This scenario might also explain the high microsatellite diversity reported for forest elephants . If several populations diverged in isolation, accumulating different microsatellite profiles, and subsequently became sympatric as the forest expanded, the large single population that today comprises two central African forest elephant lineages might be expected to have engendered higher microsatellite diversity. Savannah populations, especially those in the south and east, would not have been affected by forest expansion since these areas remained unforested and thus habitat would not have been lost. Those savannah populations that may have been affected are those that may have occurred in areas that subsequently became forested. One explanation for the close genetic proximity between forest and savannah genotypes in DRC could be introgression between savannah haplotypes into forest genomes as forests expanded and savannah habitat was lost. Such introgression would be in the opposite direction to that proposed by Roca et al. [4,6].
The results obtained for elephants in west and central Africa have strong implications for the division of elephants into forest and savannah species. These elephants are taxonomically indeterminate  and have been described as having an intermediate morphology . Mitochondrially, West African elephants are found in the same haplogroups as the (two) forest elephant lineages of central Africa. If ancient female-mediated introgression between the two forms followed by backcrossing into savannah populations is the reason why western savannah elephants possess largely 'forest' haplotypes then nuclear markers at these loci should resemble predominantly those of southern and eastern savannah elephants today. Alternatively these elephant populations could be an example of protracted gene flow between two forms of elephant, which is ongoing (or was until recently) and that west African savannah elephants are not distinguishable at the genetic or morphological level from their forest counterparts (thus undermining the two-taxon model). A third explanation could be a 'second movement' of elephants out of the forest (from either west or central Africa) and into the savannah. There are insufficient data to determine whether there was a single movement from forest to savannah habitat or whether these were multiple events, precipitating the morphological changes observed today. Whatever the origin of the two types, our data would support continued extensive hybridisation between the two proposed forms.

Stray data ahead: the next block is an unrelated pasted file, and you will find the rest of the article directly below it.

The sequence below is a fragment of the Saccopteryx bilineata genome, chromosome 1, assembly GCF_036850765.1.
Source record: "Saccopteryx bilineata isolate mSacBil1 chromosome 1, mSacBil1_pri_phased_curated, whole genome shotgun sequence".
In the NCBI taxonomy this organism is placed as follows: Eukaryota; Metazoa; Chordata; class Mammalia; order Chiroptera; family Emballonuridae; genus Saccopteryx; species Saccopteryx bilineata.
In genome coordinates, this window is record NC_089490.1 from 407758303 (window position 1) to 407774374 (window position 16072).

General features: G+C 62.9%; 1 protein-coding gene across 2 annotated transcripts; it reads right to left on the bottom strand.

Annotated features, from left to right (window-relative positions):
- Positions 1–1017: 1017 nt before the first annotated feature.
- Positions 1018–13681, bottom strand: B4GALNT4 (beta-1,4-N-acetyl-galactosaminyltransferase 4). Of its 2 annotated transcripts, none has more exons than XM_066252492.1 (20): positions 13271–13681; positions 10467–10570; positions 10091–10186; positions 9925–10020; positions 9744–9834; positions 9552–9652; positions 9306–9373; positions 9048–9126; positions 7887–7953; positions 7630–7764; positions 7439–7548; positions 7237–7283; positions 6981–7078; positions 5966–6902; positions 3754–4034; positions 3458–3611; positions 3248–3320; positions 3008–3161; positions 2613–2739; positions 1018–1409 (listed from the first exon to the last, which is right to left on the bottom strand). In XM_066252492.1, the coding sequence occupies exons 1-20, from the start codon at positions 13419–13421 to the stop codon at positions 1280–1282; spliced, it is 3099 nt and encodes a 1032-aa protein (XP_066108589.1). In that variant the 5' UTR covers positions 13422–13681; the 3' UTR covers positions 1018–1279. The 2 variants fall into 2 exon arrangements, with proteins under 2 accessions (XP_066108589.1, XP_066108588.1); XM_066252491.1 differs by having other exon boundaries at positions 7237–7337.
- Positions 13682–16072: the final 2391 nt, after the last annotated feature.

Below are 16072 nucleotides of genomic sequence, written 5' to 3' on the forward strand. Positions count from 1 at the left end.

Our mitochondrial analysis does not support the simple separation of modern African elephants into two groups. The evidence is most clear in west Africa where savannah elephants are indistinguishable at both the mitochondrial and morphological level from their forest counterparts. The two species model cannot be easily applied in this region and neither do west African elephants represent a third distinct entity. Central African elephant populations west of the Congo river also question the current classification. Forest elephants fall into two major groupings with mitochondrial DNA. Previous studies found two major groups for all African elephants, savannah and savannah/forest perhaps suggesting ancient introgression between forest females and savannah males in the past. However the inclusion of a larger central forest sample in this study would suggest that this explanation is too simple and that African elephants were subject to a more complex demographic history. Phylogenetic and phylogeographic reanalysis of species is important for many reasons but with the massive extinction of species in the wild in the last 50 years accurate descriptions are essential for management of wild resources. For elephants, the classification of species into savannah and forest may not reflect their evolutionary history but simply the habitat in which they currently exist. While ecotypic differentiation has been shown to be the predominant factor driving molecular divergence in one widely distributed African herbivore recently , this may not apply in elephants and if it does, may not conform to a simple forest versus savannah habitat driven divergence. To develop management strategies incorporating a simple forest/savannah model could be misleading until further lines of evidence give us a clearer picture of the origins and current conservation needs of elephants populations throughout the continent. Future studies should analyse nuclear DNA markers, including those which evolve rapidly, across the range of forest and savannah elephants and especially in transition zones to investigate this complex ongoing process further.
Elephant sequences from 66 sites across Africa were incorporated (Figure (Figure1).1). New forest elephant samples (HVR1 mtDNA: n = 71; Cyt b mtDNA: n = 28) were obtained using feces from 12 sites in the central African forest block (red dots, Figure Figure11).